@senoroink: Wow. Thank you for taking the time to reach out, and for the kind words! All things being equal, it is a really cool feature, and one we'd really like ourselves. As tech people, we're fascinated with this stuff. But since all things are not equal, and there's a very real need for security and privacy not just in 1Password but in general in this day and age (I think probably all of us have been affected by data breaches of some kind...), we're extra cautious about what we know about our customers. Part of this is, admittedly, selfish: as users, we don't like companies knowing our browsing habits either; and also cowardly: we don't ever want to be in a position where we're apologizing to our customers for misusing or misplacing information about them. So I think we can all be happy about that. But I think if we can find a technological solution that doesn't involve those kinds of compromises, we could all be happy with that too. :)

  • NicolinixNicolinix
    edited October 2018

    Would love to see an automatic password changer too.

  • BenBen AWS Team

    Team Member

    Thanks @Nicolinix. :)

    Ben

  • I'm a little confused on the security angle here - how is loading the password change webpage of a website and entering the old and new passwords into a form different than loading the regular login page of the website and then entering your current login info (username and password) with the 1Password browser extension? Seems to me all is needed is to load data into forms and hit a "submit" button in both cases, though I can see how each webpage's forms may be different and thus require a prohibitive amount of developer time to support many websites. I just don't see how it can't be done securely.

  • brentybrenty

    Team Member
    edited October 2018

    @fauldsand: I'm not sure what you're asking. The discussion above is specifically about why 1Password does not automatically change passwords, and that we're not going to introduce a feature like that unless we can do so in such a way that it does not infringe on 1Password users' (including ourselves) privacy and security, and also it needs to meet a certain standard as far as reliability. Having a list of a few dozen websites where a feature is available means everyone is out of luck with the other billions of websites out there.

    More to the point regarding your comments about "how it can't be done securely", in order for other apps to do this, the developer is acting as a middle man so that they can interact with the website on the user's behalf to change the password, since there is no standard way to do this. Websites change, so having logic for this built into the app would be problematic. If the app version you have knows how to change a password on Amazon's website today, but they change that process tomorrow, if you tried to do your password change using the app next week, at best your attempt would fail, and at worst you could get locked out of your account. Handling that "in the cloud" would be a good solution to that problem, but then the server would know 1) your existing password, 2) the new password, and 3) the website you're going to. That's why this isn't something we offer currently, along with the fact that a feature only works at a fraction of a percentage of the sites people interact with on a daily basis is arguably not much of a feature. I hope that helps clarify.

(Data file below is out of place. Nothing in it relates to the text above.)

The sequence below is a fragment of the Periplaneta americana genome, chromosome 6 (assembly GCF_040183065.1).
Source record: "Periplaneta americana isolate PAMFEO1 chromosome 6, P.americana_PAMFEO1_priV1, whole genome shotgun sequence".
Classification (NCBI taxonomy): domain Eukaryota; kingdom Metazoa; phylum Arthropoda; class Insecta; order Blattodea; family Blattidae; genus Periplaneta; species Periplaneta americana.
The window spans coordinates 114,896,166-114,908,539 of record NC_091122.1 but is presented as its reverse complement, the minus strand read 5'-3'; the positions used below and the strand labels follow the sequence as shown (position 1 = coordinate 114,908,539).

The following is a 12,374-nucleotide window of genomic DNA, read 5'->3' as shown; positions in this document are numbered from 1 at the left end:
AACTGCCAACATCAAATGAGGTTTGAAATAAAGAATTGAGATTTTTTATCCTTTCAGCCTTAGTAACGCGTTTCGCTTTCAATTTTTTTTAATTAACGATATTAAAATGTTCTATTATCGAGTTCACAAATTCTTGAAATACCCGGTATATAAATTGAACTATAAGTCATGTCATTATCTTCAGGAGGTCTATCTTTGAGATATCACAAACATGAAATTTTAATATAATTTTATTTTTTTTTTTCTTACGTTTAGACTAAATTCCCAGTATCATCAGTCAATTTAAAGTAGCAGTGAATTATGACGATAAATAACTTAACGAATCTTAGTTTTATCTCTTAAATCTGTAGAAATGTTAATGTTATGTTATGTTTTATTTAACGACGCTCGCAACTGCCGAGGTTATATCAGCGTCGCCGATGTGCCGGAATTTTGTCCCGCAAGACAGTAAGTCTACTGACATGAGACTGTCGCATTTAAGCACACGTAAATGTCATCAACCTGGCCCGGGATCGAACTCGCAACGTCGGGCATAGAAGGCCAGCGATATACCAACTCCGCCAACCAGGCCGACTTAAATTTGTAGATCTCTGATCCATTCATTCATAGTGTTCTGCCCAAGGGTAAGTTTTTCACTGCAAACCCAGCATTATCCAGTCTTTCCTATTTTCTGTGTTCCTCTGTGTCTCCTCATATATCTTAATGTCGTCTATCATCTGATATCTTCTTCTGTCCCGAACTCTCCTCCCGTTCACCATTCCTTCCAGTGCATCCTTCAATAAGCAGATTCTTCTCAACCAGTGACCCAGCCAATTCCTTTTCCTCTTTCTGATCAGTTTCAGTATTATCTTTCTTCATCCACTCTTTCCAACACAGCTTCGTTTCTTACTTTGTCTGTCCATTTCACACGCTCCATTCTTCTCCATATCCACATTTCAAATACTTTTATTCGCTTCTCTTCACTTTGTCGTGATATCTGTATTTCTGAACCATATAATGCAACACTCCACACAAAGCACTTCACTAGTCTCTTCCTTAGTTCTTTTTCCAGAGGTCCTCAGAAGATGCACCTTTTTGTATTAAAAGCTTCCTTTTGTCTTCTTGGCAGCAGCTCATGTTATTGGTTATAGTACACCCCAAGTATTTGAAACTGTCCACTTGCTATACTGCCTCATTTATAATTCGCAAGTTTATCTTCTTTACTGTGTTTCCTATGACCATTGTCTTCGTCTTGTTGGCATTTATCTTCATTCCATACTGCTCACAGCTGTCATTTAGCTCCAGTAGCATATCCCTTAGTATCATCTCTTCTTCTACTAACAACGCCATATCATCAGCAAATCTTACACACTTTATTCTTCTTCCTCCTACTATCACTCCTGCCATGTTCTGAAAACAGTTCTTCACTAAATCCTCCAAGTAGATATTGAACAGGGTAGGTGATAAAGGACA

ref: apple-2397

  • @brenty
    Ah I understand now. Thanks for clarifying! My point was that it would be possible (not saying it would be good design) to implement the logic inside the app and thus avoid sending your passwords to the server. But I see how that could lead to the feature breaking easily due to websites changing, and it also doesn’t solve the problem that each website will be different and might need different logic to navigate the page and fill the form.

    I searched around last night after reading this forum and found LastPass’s explanation of this feature (https://helpdesk.lastpass.com/generating-a-password/). Obviously I don’t know exactly how it works, but the article claims the feature has “security as its top priority” and “ changes happen locally on your machine”. There’s a small list of supported websites, it looks like around 30. I couldn’t find any more details.

    I also agree with your point that this feature doesn’t give users a lot of bang for your buck - we need to input passwords every day, but change passwords rarely. I started looking to see if 1Password had this feature after finding some of my account breaches on haveibeenpwned.com and seeing some weak passwords noted in Watchtower. But changing them in that case is a 1-time thing and I’d much rather have an easy and seamless password-entering experience since that’s what I’m using 1Password for 99% of the time.

    Appreciate your team’s focus on privacy and security! Keep up the good work.

  • brentybrenty

    Team Member

    Ah I understand now. Thanks for clarifying! My point was that it would be possible (not saying it would be good design) to implement the logic inside the app and thus avoid sending your passwords to the server. But I see how that could lead to the feature breaking easily due to websites changing, and it also doesn’t solve the problem that each website will be different and might need different logic to navigate the page and fill the form.